A new book sheds light on the Watergate whistleblower's real motives.
Athan Theoharis | July 18, 2012
Leak: Why Mark Felt Became Deep Throat, by Max Holland, University Press of Kansas, 285 pp., $29.95.
The timely publication of Max Holland's Leak, coming on the 40th anniversary of the Watergate break-in, promotes a needed reassessment of two myths about the Watergate scandal. The first myth is that the reporting skills and diligence of two Washington Post cub reporters, Bob Woodward and Carl Bernstein, uncovered the abuses of power in Richard Nixon's White House and led to the president's forced resignation in August 1974.
Holland, editor of the website Washington Decoded, acknowledges the limited importance of Woodward and Bernstein's reporting but contends that their contribution pales in contrast to that of Federal Judge John Sirica, Sen. Sam Ervin's investigation and public hearings, the testimony of White House aides John Dean and Alexander Butterfield, and the inquiries of the special prosecutor and the House Judiciary Committee (the latter when considering articles of impeachment).
The second, more important myth involves W. Mark Felt, the acting FBI associate director who in 1972 became Woodward's secret source, dubbed "Deep Throat." Holland rebuts Woodward and Bernstein's portrayal of Felt as a principled official who leaked information because he was concerned over the lawlessness of the Nixon White House. Felt's motives, as Holland convincingly documents, were more prosaic: He wanted Nixon to question whether he could trust Acting FBI Director L. Patrick Gray to control the FBI, thus leading the president to appoint Felt as the permanent FBI director, filling the vacancy caused by J. Edgar Hoover's recent death. Holland further documents that Felt withheld from Woodward some particularly explosive information about the White House attempting to use the CIA to contain the FBI's Watergate investigation. At other times, Felt passed on misinformation.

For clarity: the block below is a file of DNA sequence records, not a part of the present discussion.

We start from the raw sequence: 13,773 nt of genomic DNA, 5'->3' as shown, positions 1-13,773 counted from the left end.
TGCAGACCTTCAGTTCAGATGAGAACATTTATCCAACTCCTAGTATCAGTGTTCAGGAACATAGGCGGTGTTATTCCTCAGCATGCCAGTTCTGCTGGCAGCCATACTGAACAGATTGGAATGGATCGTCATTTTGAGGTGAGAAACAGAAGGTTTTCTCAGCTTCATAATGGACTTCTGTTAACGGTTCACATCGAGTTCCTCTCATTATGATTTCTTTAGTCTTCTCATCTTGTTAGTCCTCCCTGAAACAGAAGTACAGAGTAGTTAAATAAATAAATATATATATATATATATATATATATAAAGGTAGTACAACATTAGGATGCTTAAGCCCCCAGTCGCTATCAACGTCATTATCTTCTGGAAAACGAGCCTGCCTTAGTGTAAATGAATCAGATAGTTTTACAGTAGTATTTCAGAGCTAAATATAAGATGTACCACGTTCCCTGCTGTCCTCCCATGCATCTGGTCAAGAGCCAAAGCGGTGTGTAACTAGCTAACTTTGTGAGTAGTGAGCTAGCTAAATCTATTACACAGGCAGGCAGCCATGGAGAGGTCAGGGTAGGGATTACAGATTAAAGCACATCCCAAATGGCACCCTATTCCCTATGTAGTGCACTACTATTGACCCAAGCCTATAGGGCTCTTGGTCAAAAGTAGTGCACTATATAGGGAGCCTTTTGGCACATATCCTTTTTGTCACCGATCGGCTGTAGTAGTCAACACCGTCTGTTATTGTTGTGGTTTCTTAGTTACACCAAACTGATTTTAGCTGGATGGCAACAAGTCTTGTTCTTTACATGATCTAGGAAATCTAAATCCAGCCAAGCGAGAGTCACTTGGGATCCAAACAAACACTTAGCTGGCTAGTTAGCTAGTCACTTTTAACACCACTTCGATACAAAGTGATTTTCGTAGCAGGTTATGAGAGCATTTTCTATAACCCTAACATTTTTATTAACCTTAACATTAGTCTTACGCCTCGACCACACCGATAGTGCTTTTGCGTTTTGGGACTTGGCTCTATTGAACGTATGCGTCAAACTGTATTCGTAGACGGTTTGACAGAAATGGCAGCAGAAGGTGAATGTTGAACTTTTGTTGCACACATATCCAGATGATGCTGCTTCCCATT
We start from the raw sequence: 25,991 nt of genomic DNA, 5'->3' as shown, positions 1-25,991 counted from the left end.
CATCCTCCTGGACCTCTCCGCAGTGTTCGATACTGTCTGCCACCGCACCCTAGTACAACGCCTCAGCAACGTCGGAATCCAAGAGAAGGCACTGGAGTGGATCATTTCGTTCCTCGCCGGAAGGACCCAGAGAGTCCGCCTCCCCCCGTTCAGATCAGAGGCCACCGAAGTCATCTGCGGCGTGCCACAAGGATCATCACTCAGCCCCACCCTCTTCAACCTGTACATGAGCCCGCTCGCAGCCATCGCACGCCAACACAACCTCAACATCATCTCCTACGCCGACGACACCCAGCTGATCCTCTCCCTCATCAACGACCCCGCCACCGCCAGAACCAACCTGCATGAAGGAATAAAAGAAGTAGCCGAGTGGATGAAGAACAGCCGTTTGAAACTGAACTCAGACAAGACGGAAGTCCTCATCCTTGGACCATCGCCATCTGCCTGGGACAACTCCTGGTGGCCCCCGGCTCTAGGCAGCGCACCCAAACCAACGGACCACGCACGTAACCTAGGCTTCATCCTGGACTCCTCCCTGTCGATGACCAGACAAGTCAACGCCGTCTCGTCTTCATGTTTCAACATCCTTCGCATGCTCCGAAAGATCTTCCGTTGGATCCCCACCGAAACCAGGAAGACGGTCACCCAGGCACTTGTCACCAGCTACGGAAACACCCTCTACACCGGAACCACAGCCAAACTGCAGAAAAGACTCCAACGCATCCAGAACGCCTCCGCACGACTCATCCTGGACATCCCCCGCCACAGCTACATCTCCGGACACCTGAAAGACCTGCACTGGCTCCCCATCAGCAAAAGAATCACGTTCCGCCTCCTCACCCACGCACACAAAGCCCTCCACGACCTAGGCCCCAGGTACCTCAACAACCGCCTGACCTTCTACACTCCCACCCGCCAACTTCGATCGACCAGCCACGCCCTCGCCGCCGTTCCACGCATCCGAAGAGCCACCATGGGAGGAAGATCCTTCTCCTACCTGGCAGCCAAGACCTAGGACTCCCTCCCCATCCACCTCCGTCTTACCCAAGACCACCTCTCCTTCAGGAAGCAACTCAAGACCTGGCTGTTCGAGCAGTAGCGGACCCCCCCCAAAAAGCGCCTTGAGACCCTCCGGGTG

Holland's disclosure of Felt's insubordination does raise an important question: What emboldened this senior FBI official to betray his ostensible superior (while cunningly conveying the impression of a loyal acolyte), in the process unintentionally undermining Nixon's presidency?
The answer requires an understanding of the FBI's political culture forged during J. Edgar Hoover's 48-year tenure as the bureau's director. Since the mid-1930s, Hoover had expanded the FBI's role beyond federal law enforcement to operate surreptitiously as a political containment agency. FBI agents, accordingly, began to amass derogatory information about the personal and political activities of radical activists and prominent Americans, at times through the use of recognizably illegal investigative techniques. This information did not (and could not) advance legitimate law enforcement interests. Instead, Hoover and his senior aides exploited the information they acquired to advance their own bureaucratic and political agendas.
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